Rand has been illegally denied for parole for the third time. Please take a moment to support Rand’s release from prison (where he has been held for over two decades) by sending emails to the following two entities:
- office of the Attorney General (email@example.com); and
- the Michigan Parole Board. (To contact the parole board, use this form here. Rand’s number is 187131)
Some key points to reference in your emails are outlined below, but for full context please consider reading Rand’s full letter to the parole board, included at the bottom of this post.
- Rand scored a “High Probability of Parole”. This means the Parole Board cannot deny his parole without “substantial and compelling objective reasons stated in writing.”
- They did not do this. They denied him allegedly because he has not taken a substance abuse class.
- This reason is neither objective nor substantial. Further, the uncompleted substance abuse class is widely available in the community, meaning that this reason is explicitly exempted under MCL 791.233e(7)(h).
- Rand is 67 years of age, suffers from macular degeneration, an untreated inguinal hernia, an untreated broken left hand, and carpal tunnel syndrome. He is at high risk for infection and death from COVID-19.
- Considering all these factors, this third parole denial must in fact be illegal retaliation Rand’s consistent exercise of his First Amendment rights.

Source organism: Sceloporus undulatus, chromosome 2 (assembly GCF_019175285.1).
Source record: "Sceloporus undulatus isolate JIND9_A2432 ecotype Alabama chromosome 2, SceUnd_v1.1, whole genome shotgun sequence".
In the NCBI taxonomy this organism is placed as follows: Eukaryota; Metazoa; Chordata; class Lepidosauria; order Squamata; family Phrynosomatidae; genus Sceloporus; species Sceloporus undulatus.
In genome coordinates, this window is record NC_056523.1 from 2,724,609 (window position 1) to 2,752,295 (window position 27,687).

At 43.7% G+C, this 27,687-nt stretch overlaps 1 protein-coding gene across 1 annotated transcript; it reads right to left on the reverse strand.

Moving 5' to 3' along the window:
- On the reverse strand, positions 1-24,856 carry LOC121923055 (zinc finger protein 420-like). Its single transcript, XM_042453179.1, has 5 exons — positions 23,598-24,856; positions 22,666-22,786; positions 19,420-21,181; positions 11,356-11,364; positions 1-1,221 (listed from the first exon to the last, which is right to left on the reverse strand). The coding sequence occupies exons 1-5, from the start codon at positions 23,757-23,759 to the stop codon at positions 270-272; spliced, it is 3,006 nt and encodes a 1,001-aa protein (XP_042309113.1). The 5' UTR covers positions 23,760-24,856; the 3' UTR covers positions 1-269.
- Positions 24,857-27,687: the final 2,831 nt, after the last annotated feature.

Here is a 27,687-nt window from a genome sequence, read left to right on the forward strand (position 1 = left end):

You can see the transcription of Rand’s letter to the parole board here.
The full text is also below.
September 22, 2020
Re: Notice of Pending Legal Action: Notice of Parole Board Decision, Sandra A. Wilson and Brian J. Shipman, 8/31/2020
Dear Parole Board Members:
Please take notice, unless you reconsider your above-referenced unlawful decision to deny my parole for another twelve (12) months and issue a new decision granting parole, I will take legal action against you in your official and individual capacities for your violation of state and federal law, as well as your violation of my state-created liberty interest in parole releases, via your decision to unlawfully depart, for the third time, from my parole guidelines score of “High Probability of Parole,” without “substantial and compelling objective reasons stated in writing” as required by MCL 791.233e(6). See In re Parole of Elias, 294 Mich. App. 507,539 (2011); and Inmates of Orient Corr. Inst. v. Ohio State Adult Parole Authority, 929 F.2d 233,235 (6th Cir. 1991).